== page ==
The role of xenoreactive natural antibody in pig-to-human lung xenotransplantation

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Abstract 437
Introduction The lung, as a donor graft, has high antigenecity and infectivity, due to some immunological and anatomical special features. Therefore long-term morbidity and mortality after lung allotransplantation would probably be higher than that of other organ grafts. Similarly, lungs from human decay accelerating factor (h-DAF) transgenic pig are rejected easily compared to h-DAF modified heart, kidney, and liver in xenotransplantation. In addition ABO blood groups have been said to be involved in xenotransplantation, because anti-B antibody crossreacts with the αGal antigen. The purpose of this study is to clarify the role of xenoreactive natural antibodies (XNA) in re-modelling hyperacute rejection (HAR) and delayed xenograft rejection (DXR), and the participation of ABO blood groups in pig-to-human lung xenotransplantation.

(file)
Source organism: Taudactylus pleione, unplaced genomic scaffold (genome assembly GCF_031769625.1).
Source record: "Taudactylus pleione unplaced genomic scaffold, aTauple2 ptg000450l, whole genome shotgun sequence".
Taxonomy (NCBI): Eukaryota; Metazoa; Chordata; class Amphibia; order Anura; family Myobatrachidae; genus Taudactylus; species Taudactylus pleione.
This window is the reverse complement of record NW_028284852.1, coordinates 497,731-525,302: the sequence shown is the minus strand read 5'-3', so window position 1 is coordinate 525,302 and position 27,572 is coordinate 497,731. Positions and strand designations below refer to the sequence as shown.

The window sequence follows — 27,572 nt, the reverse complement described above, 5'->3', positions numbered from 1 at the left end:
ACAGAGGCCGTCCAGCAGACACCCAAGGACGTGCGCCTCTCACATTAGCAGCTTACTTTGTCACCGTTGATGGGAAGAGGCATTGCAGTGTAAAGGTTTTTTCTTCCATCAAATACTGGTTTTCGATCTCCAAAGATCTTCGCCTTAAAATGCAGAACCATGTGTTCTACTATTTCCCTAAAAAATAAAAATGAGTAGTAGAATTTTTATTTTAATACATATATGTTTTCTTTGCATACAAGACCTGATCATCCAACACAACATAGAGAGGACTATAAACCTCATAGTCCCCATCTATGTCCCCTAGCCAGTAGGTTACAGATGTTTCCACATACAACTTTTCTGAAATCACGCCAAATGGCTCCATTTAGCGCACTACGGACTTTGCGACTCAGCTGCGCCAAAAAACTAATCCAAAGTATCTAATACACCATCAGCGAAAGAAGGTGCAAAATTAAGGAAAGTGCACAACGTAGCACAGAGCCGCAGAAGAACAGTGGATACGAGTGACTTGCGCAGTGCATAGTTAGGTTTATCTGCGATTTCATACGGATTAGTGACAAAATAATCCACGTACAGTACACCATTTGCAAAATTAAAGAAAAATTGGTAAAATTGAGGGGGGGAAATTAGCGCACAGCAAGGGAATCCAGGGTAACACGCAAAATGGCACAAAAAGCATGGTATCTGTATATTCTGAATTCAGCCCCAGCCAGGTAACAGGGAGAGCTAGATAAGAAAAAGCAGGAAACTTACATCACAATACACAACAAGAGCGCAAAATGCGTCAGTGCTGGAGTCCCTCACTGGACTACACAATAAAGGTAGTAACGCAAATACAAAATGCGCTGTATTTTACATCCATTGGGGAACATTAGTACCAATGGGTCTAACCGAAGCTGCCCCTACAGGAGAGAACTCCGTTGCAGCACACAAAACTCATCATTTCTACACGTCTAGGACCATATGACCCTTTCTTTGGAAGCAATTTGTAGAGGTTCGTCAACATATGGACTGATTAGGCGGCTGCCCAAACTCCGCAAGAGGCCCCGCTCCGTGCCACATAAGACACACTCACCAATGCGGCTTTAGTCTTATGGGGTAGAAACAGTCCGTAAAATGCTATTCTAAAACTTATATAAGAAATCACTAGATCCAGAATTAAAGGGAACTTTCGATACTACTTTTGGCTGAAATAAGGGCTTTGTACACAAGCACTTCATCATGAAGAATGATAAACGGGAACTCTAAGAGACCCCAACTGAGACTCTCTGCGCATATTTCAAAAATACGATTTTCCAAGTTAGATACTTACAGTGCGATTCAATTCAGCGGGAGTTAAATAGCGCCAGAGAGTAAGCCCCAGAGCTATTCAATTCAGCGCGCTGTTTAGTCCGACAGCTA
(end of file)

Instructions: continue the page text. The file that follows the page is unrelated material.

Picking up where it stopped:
Materials and methods (1) For re-modelling of HAR, the binding capacity of XNA to pulmonary microvascular endothelial cells was quantified with human serum by ELISA. (2) The relationship between XNA and ABO blood groups was evaluated. Anti-B antibody titer was determined by mixed cell agglutination reaction and the possibility of ABO blood groups as a recipient selection factor was evaluated. (3) Re-modelling of DXR by cytotoxicic assay was performed.
Results (1) The binding capacity of XNA IgG was equivalent to that of IgM, and the same results were obtained with immunocytochemical staining. (2) the binding capacity of XNA in blood groups A and O were significantly higher than B and AB. A significant positive correlation was observed between the binding capacity of XNA and anti-B antibody. (3) DXR was mainly induced bt XNA IgG, not IgM.
Conclusion The role of XNA IgG and IgM are similar in HSAR, but IgG in DXR, and anti-B antibody can be a recipient selection factor in lung xenotransplantation.
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